Last updated: 11:00 PM ET, Sat June 27 2015

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  • Shannon Wolf | June 27, 2015 11:00 PM ET

    San Jose, Costa Rica: A Case of Reverse Culture Shock

    San Jose, Costa Rica: A Case of Reverse Culture Shock

    Hanging out at the beautifully designed Café Oteca before splurging on Smoked Salmon at Restaurante Kalú

    After falling in love with the island life on Ometepe, swimming in the calm ocean by day or curled up with beers around bonfires on the sands of El Gigante at night — Courtney and I left paradise to bus down to Costa Rica with my fun (yet evanescent) fling Jeff and his good friend Ollie whom we met on our first night at a bonfire on the island and had spent every day with since.

    Upon crossing the border in sweltering heat, Courtney and I couldn’t help but slightly regret our decision in coming to Costa Rica upon first glance. It had felt as if we gave up heaven in exchange for a slue of whizzing semi-trucks and a bold red sign reading PIZZA HUT. This is what I like to call “reverse culture shock.”

    We just wanted the calm — where all you heard was the sound of the ocean and the feeling of sand between your feet instead of incessant honking, anxiety-ridden air and exhausted looking streets. We stayed for one night in San Jose and left for the Nicoya Peninsula immediately the next day.

    Although San Jose is known as the capital city, most people will only use it as a port to other areas of the country via local bus. Personally, San Jose wasn’t for me but I will say that after 3 months of looking for GOOD coffee in Central America (they export all the good stuff so you’re left with drinking instant coffee in most places — yes; you heard right — BLEGH!) A fellow traveler let me in on a little hidden gem of a coffee shop called Cafe Oteca and it was life changing! The staff was incredibly knowledgeable, the place is cozy, and it felt like a little slice of home.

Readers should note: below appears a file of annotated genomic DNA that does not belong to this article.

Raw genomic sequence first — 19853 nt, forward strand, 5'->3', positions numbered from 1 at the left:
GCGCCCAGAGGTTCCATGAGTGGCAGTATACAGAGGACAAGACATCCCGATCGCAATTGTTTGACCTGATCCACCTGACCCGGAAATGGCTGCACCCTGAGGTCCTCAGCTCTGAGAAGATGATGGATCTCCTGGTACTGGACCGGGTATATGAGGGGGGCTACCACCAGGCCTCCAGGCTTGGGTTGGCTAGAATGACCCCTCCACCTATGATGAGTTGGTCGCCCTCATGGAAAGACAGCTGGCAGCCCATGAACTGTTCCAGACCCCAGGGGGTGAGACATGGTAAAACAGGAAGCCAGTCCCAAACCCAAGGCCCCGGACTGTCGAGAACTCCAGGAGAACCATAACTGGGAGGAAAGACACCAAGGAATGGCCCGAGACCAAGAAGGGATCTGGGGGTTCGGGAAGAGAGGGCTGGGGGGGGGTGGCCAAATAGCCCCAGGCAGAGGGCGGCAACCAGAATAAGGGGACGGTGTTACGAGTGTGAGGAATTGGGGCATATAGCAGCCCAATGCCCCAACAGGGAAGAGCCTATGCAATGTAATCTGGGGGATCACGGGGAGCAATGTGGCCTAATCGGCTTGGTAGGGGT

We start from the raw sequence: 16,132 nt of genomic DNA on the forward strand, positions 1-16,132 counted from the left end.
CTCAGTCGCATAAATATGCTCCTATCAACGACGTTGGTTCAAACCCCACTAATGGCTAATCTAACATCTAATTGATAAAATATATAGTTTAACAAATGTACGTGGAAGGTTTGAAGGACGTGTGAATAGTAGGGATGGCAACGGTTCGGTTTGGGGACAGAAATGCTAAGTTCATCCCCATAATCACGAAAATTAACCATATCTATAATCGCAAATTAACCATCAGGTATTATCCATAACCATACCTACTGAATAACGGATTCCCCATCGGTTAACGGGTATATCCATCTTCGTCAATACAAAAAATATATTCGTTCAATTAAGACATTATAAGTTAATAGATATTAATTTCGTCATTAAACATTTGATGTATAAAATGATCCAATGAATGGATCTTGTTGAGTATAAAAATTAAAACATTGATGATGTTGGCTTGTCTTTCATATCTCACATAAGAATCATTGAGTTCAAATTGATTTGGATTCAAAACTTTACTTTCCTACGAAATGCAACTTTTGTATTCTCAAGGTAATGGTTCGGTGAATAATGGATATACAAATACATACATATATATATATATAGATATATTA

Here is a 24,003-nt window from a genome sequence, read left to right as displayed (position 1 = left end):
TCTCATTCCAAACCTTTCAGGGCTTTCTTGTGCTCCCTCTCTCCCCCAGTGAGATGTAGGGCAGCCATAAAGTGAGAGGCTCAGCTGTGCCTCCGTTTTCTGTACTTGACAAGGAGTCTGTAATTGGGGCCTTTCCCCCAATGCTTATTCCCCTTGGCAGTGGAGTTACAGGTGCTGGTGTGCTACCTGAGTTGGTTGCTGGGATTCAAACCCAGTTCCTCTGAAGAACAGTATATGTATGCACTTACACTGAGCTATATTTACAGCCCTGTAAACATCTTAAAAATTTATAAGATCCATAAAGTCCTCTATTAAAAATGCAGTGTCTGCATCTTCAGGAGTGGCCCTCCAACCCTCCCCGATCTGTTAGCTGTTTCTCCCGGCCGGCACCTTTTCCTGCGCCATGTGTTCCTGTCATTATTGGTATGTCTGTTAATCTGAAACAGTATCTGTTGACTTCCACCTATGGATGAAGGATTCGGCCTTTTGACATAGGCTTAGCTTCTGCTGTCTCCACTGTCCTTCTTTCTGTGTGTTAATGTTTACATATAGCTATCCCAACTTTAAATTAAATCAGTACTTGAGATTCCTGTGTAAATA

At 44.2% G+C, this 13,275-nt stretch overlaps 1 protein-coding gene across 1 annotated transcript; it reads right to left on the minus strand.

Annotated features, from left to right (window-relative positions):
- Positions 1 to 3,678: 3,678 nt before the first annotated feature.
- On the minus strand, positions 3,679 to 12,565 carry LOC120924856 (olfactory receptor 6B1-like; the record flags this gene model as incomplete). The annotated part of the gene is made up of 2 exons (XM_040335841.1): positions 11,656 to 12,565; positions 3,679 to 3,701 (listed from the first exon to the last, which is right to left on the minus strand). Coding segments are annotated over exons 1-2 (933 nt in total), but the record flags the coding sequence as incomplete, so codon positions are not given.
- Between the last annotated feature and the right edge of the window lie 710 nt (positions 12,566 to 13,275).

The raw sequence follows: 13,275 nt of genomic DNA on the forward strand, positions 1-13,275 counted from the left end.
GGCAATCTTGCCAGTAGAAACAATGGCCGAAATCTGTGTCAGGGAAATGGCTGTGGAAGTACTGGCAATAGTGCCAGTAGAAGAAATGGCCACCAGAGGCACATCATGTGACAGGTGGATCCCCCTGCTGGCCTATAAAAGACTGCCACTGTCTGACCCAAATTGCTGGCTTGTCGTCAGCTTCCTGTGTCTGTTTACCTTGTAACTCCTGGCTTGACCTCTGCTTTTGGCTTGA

*Tap water in Costa Rica is fine to drink*

    Currency: Colones

    Weather: Hot in the day, Cooler at night.

    Best time to go:

    Caribbean Coast: Nov.- Jan.

    On the Caribbean coast, rain is constant. South of Limón the best time to go is in September and October.

    Pacific Coast: Nov.-April

    These are the dry months and hardly ever rains.

    Local Beers: Imperial, Pilsen

    Transit: You can travel all across Costa Rica via bus from the stations in San Jose as seen below.

    Transit timetable

    SanJoseBusses: This helpful map above displays where each bus departs to. 

    Cost varies by country and distance but your best bet is “Chicken Busses” typically around $10 USD one-way.

    Note: Always pre-settle costs before getting into a taxi, bus, etc. Otherwise, you may find that you’ve likely been overcharged.

    Cheapest Hostel: Golden Frog Hostel?($10 a night)
    Address: Avenida Central (Calle 5 y 7)

    This place is everything you need for a night. It’s the cheapest, brand new, and a 15-minute walk to the main bus terminals.

    Note: You can also take a cab to/from the bus terminals for 2500 colones, which I highly recommend you do if you are traveling at night in San Jose.


    • Spotless and clean dorms/bathrooms/kitchen
    • Fast Wi-Fi
    • Large Kitchen
    • Comfortable bunk beds
    • Lockers
    • Bathrooms in each dorm room

    Other Budget Hostels:

    • Costa Rica Backpackers Hostel
    • Hostel Pangea
    • Hostel Toruma
    • Costa Rica Love Hostel


    • Get your caffeine fix at Cafe Oteca — it’s expensive but worth every sip.

    • Splurge on one of the best meals at Restaurante Kalú (attached to Café Oteca).

    • Wander through Parque Nacional (one of San Jose’s nicest gardens).

    • Check out the mass amount of eclectic street art on 366 South First Street (between San Carlos & San Salvador).

    • Do a day-trip to Poás Volcano National Park and view the active volcano crater at a height of 8,884 feet above sea level.

    Passed by this cool street art while wandering through the streets of San Jose on the way to South First Street

More Costa Rica


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Shannon Wolf Tales From the Leap

Shannon Wolf Shannon Wolf is a freelance photographer and writer, traveling across the globe with an open itinerary and no intent of stopping. Originally from Toronto, Canada, she left behind a fast paced life to truly live and not just exist in an attempt to inspire others to follow their bliss. At age 26, Shannon has visited 20+ countries on four continents around the world. She has travelled overland by chicken-bus and tuk-tuks, hitchhiked by fruit trucks and through islands on horse and buggy. She has slept in the jungles of Nicaragua, on benches in London, secluded hidden beaches and she’s only getting started.
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